|PILOTS AT NEWPORT NEWS, 1916|
|Left to right, back row: Jimmy Johnson,
Captain Baldwin, Carl Batts,
Left to right, front row, Andrew Cogswell, Bert Acosta, Walter Lees.
Among the first instructors were Victor Carlstrom and Walter E. Lees. They were also the first two aviators to take planes for a flight from Curtiss field on the afternoon of December 29, 1915. Carlstrom flew an early Curtiss tractor biplane, while Lees piloted the hydro-airplane (flying boat). Lees flew over the city, circling back and forth like some huge bird. Carlstrom did not attempt a lengthy flight, his machine being slightly out of order. Both aviators stated that the flights were successful from every standpoint.
Curtiss considered Walter to be his safest pilot and allowed him to take up several local passengers.
January 26 was a "red letter" day in the lives of several local citizens. Instructor Walter Lees took them on a sight-seeing flight in the flying boat. Included were Dr. J.B. Pressey, Fred Morgan, Ted Hackenberg and Miss Elsie Rauch -- the second Peninsula woman to take such a flight.
Walter Lees, it seems, is quite a ladies man. On the following day he took aloft another young lady, Miss Pinna Nesbit of Old Point, she having just made a flying trip from the Chamberlain (hotel) in Vernon Castle's racing car.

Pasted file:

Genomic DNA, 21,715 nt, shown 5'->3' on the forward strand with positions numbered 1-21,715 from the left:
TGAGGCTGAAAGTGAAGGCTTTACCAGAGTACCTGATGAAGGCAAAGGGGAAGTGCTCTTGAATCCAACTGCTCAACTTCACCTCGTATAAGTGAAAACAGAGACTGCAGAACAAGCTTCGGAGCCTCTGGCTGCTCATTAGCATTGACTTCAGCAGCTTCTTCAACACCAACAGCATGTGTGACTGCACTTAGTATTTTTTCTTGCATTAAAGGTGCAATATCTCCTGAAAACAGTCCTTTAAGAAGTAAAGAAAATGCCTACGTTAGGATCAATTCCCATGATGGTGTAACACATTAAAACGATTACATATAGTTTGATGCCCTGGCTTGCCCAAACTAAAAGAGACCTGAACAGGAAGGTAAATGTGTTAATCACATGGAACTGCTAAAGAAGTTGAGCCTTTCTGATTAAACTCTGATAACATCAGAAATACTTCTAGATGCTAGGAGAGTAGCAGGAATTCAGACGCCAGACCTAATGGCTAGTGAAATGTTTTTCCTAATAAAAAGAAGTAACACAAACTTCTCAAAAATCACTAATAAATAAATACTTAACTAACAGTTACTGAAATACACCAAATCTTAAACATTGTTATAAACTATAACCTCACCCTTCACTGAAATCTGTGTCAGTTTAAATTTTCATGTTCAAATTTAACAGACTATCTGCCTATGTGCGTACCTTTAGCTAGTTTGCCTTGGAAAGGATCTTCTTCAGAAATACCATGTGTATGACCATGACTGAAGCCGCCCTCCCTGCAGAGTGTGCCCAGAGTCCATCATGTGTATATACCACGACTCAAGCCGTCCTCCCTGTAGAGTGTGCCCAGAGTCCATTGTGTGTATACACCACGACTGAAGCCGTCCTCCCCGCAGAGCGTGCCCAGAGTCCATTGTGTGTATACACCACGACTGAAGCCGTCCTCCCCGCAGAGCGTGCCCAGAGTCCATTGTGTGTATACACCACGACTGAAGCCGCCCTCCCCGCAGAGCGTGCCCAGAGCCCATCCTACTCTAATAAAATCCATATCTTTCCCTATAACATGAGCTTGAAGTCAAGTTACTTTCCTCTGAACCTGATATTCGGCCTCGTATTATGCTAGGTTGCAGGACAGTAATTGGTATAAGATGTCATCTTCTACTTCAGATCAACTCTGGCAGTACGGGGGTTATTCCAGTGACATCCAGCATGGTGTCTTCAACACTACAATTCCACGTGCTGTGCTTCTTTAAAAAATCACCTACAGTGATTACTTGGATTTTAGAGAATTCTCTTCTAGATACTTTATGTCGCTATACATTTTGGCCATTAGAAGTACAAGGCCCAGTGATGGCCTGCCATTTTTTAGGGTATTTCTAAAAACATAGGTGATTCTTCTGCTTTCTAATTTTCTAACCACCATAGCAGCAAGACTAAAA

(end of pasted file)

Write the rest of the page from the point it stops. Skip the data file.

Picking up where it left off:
The following day, Pilot Lees "flew into the limelight" as a lifesaver. It seems that Arthur Johnson capsized while paddling an Old Town canoe about 1,000 feet offshore, and Lees dashed out in the flying boat to rescue him. It was noted that Johnson had been in no danger of drowning, but there just wasn't anything other than the "bird boat" to go after him.
And if that wasn't enough excitement for one day, a student named Cogswell walked into the whirring propeller of the flying boat and sustained a badly lacerated arm.
The war speeded up the developement of aircraft as no other factor could. Airplanes of greater speed and reliability were built and put into use. One day, we were to see the speedy French "Spad" the foreign fighter plane shipped to Newport New for exhibition purposes. Carl Batts, who had taught Paul Culver to fly the land machine, was chosen to fly it and he looped and rolled at a rate we had never seen before. Those swift planes could fly 120 miles an hour and maneuver with lightning speed. They were armed with a machine gun rigidly mounted on the plane and synchronized to fire through the propeller, therefore capable of shooting only in the direction the plane was flying. It took skill to fly and fire at the same time. It was strictly individual, hand to hand combat, or rather, wing to wing aerial combat and a battle of wits and skillful flying in those early days.